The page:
One could argue that Saw V was the turning point for the franchise. This movie took a huge risk in openly promoting the fact that the killer we’ve all grown to love is dead, but that doesn’t stop him from showing up. There is no going back after the events of Saw IV, especially with Jigsaw, as portrayed by Tobin Bell, meet his end (hopefully that wasn’t a spoiler for anyone familiar with the franchise). But, with Bell’s Jigsaw now a memory, it was time for there to be a successor, and we got it in the form of Costas Mandylor’s Detective Hoffman, who is now the new Jigsaw. That’s right – someone is carrying on the legacy and also testing the fans devotion to this killer franchise. But, that doesn’t mean that Bell is nowhere to be seen. In fact, he’s all over this installment from start to finish, but it works and his presence plays a key role in not only this installment, but also all the ones that have come before it.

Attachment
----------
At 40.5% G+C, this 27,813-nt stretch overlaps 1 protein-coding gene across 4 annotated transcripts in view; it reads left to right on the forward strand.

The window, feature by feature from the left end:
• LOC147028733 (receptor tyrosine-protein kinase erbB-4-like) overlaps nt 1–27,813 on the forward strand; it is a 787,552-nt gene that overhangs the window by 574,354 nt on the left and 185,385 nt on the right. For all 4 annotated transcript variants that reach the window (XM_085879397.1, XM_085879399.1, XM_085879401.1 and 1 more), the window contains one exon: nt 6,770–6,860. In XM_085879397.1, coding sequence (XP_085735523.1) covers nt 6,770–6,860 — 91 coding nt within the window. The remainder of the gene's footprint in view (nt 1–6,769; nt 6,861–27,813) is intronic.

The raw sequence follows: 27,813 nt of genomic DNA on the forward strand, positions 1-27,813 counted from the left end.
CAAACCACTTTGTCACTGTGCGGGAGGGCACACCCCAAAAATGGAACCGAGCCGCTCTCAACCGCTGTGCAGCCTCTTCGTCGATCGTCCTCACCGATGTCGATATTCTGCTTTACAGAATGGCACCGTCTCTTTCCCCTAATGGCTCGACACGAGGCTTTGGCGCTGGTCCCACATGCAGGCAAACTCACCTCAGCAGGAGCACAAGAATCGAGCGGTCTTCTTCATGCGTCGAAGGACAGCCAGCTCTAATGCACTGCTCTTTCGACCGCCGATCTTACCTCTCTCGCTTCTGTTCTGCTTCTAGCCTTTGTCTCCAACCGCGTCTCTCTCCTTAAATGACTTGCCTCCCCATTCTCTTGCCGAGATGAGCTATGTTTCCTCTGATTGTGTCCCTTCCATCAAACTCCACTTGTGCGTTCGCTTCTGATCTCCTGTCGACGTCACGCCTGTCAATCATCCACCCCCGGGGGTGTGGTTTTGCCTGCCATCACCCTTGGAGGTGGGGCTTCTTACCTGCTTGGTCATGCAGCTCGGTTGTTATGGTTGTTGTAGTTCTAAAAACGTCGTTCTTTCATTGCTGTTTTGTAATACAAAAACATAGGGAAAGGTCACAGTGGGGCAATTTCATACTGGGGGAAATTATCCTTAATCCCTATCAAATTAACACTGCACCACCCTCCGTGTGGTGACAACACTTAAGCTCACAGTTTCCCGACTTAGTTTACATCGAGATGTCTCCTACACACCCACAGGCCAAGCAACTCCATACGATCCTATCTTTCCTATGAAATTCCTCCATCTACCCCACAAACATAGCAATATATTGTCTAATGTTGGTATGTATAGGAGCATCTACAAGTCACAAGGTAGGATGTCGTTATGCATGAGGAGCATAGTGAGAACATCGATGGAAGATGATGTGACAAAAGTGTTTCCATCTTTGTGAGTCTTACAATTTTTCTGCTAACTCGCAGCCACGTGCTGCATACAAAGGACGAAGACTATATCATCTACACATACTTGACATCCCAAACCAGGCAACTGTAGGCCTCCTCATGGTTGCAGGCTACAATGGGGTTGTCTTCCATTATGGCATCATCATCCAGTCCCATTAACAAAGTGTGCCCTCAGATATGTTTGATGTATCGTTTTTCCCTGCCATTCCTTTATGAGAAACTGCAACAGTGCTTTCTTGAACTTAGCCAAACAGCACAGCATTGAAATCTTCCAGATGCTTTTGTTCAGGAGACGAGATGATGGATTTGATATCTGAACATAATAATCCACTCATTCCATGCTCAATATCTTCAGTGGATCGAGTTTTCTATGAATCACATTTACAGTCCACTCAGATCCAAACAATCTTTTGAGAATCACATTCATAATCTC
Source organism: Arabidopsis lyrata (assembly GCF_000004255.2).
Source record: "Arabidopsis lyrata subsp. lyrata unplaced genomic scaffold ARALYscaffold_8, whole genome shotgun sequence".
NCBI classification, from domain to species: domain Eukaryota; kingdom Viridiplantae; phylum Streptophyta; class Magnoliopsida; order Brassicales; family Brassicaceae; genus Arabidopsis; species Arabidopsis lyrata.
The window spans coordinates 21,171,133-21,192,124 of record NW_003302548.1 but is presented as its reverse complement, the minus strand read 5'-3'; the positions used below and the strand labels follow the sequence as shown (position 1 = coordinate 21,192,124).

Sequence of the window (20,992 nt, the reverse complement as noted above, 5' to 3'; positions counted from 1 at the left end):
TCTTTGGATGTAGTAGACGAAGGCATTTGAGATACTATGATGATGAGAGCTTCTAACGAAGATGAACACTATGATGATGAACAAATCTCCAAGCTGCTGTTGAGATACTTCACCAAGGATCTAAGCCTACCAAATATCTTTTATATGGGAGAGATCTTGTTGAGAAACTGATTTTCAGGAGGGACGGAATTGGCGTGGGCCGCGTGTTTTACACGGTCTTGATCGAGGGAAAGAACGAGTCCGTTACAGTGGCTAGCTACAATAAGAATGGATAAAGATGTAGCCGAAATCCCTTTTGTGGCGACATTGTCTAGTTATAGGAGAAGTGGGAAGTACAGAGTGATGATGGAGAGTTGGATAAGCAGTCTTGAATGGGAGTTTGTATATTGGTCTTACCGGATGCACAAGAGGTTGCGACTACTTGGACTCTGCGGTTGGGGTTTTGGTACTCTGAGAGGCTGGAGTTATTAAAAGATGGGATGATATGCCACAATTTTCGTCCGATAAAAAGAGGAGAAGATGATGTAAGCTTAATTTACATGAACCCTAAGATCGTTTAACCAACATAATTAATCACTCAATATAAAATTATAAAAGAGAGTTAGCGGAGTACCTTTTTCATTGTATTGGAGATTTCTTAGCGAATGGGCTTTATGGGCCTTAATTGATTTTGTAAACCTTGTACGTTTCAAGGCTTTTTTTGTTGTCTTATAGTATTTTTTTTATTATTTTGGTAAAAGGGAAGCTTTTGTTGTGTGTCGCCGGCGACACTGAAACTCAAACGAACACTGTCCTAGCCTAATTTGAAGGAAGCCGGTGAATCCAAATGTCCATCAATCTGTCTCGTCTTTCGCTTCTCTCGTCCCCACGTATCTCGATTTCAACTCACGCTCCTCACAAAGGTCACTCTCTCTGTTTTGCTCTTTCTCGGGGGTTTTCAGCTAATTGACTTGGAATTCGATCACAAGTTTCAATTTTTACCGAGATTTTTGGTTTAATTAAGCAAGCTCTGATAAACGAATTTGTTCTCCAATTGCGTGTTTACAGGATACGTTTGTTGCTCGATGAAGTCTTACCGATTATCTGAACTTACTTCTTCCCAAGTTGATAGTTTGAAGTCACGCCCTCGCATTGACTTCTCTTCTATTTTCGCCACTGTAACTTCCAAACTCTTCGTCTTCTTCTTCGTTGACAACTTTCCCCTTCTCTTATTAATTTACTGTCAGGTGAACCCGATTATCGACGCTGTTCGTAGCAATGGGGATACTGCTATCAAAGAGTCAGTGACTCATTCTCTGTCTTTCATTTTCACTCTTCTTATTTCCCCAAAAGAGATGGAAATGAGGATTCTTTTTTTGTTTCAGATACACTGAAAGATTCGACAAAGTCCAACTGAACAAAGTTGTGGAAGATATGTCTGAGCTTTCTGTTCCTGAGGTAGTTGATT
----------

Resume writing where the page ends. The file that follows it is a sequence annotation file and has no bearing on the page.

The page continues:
In the fifth installment of the “Saw” franchise, Hoffman is seemingly the last person alive to carry on the Jigsaw legacy. But when his secret is threatened, Hoffman must go on the hunt to eliminate all loose ends. The mystery and the suspense that has made the Saw franchise reaches new heights in the fifth installment, shedding light on both the original Jigsaw and the man now carrying the name. Pieces come together and the game is set as the story continues to take unpredictable turns.
Remember the tagline for this installment? “You won’t believe how it ends?” Yeah, well, that’s a bit of a misdirect and I’d strong recommend if you actually push that aside when watching this movie. If you go into that mindset when watching this then, well, you’re going to be more disappointed then anything. There’s nothing really unexpected about the ending, and it actually works really well with the theme of this movie – which is essentially trust – but just try and push away the “you won’t believe” tag as, well, it’ll likely kill some of the film’s momentum. It’s still an entertaining installment of the franchise, not the best mind-you, and it really does extend the story even though, well, the story shouldn’t have gotten this far. But amazingly, the story is continuing on and it’s working. I’m surprised that Lionsgate has managed to stretch the Saw franchise to six movies (this includes the upcoming final installment) out of what was originally a one-shot movie. Even more amazingly, none of this feels tacked on or stretched. It’s not perfect, especially how some of the flashbacks can come off as confusing, but it’s a credit that the creative team for these films are able to make them work.